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Concerns Over Structural Defects On Irish Apartments

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Up to 80% of apartments built between 1991 and 2013 may be affected by construction defects, a Labour representative revealed.

This statement comes as Labour leader Ivana Bacik questioned the Tánaiste in the Dáil yesterday, 14 July.

After meeting with a number of those living in such apartments, found mainly in Dublin, Deputy Bacik has said they are now living in fear – fear for fire safety in their homes and fear because of the immense cost they will have to incur in order to fix these defects.

Bacik has now called for government support for households impacted by construction defects in defectively built apartments.

Deputy Bacik said: "I am deeply concerned about the many apartment blocks across Dublin that have serious fire safety problems and structural defects, impacting upon thousands of people. To ensure that vital safety works are carried out on these homes, Labour is demanding that Budget 2023 include 100% refundable tax credits for those who have paid, and are paying, levies for the remediation of defects in their apartments.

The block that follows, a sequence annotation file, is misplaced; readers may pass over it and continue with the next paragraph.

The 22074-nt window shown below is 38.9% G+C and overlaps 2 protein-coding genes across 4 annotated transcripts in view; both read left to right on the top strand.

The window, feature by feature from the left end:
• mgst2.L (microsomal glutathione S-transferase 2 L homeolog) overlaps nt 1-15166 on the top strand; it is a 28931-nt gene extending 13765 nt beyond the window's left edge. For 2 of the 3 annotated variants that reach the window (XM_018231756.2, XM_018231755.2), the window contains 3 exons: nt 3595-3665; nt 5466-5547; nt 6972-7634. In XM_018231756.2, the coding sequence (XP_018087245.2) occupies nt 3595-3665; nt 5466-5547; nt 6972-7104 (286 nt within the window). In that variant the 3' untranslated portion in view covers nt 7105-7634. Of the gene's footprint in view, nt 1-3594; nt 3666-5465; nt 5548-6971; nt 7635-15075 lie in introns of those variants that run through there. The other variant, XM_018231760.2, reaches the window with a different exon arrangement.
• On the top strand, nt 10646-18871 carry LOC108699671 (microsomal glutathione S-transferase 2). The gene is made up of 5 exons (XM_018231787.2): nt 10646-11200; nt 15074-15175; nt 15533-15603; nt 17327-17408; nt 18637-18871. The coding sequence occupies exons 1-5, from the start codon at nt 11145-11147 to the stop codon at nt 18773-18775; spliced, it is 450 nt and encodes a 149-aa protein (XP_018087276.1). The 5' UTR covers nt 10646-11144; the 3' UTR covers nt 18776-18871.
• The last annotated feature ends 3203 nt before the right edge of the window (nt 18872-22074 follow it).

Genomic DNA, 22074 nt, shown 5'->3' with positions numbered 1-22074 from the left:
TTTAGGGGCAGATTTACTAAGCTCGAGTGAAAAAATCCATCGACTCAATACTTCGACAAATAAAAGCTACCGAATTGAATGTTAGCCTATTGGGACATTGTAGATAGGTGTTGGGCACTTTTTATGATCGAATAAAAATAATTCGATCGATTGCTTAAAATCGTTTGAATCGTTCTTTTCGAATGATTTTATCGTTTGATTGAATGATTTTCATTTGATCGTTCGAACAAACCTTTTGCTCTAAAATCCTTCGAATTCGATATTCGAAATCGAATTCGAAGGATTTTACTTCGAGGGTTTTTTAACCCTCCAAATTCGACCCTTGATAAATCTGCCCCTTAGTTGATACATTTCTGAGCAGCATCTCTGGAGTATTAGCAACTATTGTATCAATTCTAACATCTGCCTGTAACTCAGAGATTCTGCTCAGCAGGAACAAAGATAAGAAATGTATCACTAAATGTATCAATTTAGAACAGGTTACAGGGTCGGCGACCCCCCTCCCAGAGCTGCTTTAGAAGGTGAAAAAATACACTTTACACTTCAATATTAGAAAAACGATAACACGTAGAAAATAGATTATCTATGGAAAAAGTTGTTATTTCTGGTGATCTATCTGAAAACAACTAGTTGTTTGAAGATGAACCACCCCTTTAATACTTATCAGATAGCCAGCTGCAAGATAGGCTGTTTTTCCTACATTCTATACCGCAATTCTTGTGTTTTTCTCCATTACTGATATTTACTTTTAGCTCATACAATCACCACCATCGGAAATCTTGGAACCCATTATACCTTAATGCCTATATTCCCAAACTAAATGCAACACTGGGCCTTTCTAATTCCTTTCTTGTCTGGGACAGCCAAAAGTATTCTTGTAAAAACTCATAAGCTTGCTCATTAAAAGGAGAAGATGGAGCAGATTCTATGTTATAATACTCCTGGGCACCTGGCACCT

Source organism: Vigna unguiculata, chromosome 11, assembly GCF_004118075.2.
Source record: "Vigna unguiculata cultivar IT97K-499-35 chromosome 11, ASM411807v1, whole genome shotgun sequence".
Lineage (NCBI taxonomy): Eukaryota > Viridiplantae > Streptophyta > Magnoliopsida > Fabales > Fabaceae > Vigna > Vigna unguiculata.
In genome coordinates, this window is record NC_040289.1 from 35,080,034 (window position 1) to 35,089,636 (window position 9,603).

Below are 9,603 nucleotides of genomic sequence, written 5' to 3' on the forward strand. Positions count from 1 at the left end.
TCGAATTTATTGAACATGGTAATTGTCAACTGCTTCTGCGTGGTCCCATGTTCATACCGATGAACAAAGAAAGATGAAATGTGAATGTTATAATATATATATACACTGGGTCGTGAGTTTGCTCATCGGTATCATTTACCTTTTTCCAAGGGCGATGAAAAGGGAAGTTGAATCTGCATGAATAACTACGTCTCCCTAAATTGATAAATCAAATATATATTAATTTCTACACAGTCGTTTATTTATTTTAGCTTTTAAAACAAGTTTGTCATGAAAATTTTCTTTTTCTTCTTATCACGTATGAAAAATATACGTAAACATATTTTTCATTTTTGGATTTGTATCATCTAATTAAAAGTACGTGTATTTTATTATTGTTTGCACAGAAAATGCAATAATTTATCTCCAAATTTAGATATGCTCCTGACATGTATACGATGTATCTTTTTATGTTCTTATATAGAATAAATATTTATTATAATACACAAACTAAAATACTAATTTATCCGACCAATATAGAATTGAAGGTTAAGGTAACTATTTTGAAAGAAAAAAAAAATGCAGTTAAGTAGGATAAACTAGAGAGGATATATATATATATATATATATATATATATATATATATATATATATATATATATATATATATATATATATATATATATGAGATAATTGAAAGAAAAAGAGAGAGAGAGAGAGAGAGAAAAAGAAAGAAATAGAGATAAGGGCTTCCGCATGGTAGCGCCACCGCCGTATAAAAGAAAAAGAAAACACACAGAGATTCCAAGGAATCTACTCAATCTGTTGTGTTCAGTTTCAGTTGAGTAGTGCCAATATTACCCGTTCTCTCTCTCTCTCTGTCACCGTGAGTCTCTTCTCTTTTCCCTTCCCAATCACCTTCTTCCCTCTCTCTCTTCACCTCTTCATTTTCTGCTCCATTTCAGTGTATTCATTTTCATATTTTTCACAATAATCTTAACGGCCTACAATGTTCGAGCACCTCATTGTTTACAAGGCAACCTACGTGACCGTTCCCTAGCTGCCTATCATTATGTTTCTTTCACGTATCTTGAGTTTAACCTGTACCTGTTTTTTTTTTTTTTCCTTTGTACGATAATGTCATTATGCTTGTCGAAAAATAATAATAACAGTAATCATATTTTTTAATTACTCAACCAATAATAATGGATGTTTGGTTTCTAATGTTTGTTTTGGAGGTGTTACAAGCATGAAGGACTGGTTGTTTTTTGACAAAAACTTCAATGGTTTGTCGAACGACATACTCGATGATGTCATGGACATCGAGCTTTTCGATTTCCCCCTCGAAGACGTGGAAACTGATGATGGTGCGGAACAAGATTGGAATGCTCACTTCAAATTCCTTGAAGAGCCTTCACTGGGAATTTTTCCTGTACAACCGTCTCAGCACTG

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"It is hard to overstate the scale of this problem. While we await the imminent publication of the report by the Working Group on Defective Homes, my understanding is that up to 100,000 apartments are impacted, with up to 44,000 of these in the process of being remediated right now. However, there are concerns that the vital safety works being carried out may be deferred, causing unnecessary risk to health and safety for the tens of thousands of people living in these apartments.

"These people live at real risk of fire in their home. They need this government to provide them with security and peace of mind. In my own constituency, a woman recently told me that she fears she will be unable to help her daughter progress into third level education due to the cost of making her defectively built apartment compliant with fire safety regulations.

"Today, we learn that inflation has hit the highest rate in 38 years. In the midst of this unprecedented cost of living crisis, those households in defectively built apartments have an additional fear of debt due to the cost of fixing the defects; they also fear increased insurance costs, and due to the ongoing cost liability, many are simply unable to sell their homes, even where their families have outgrown them. They need supports from Government, in particular through the introduction of refundable tax credits to cover the remediation costs already incurred or ongoing.

"I welcome the positive response by the Tánaiste to my call for such supports; and his acknowledgment that Government will need to offer a response to the households affected so adversely by defective construction practices."

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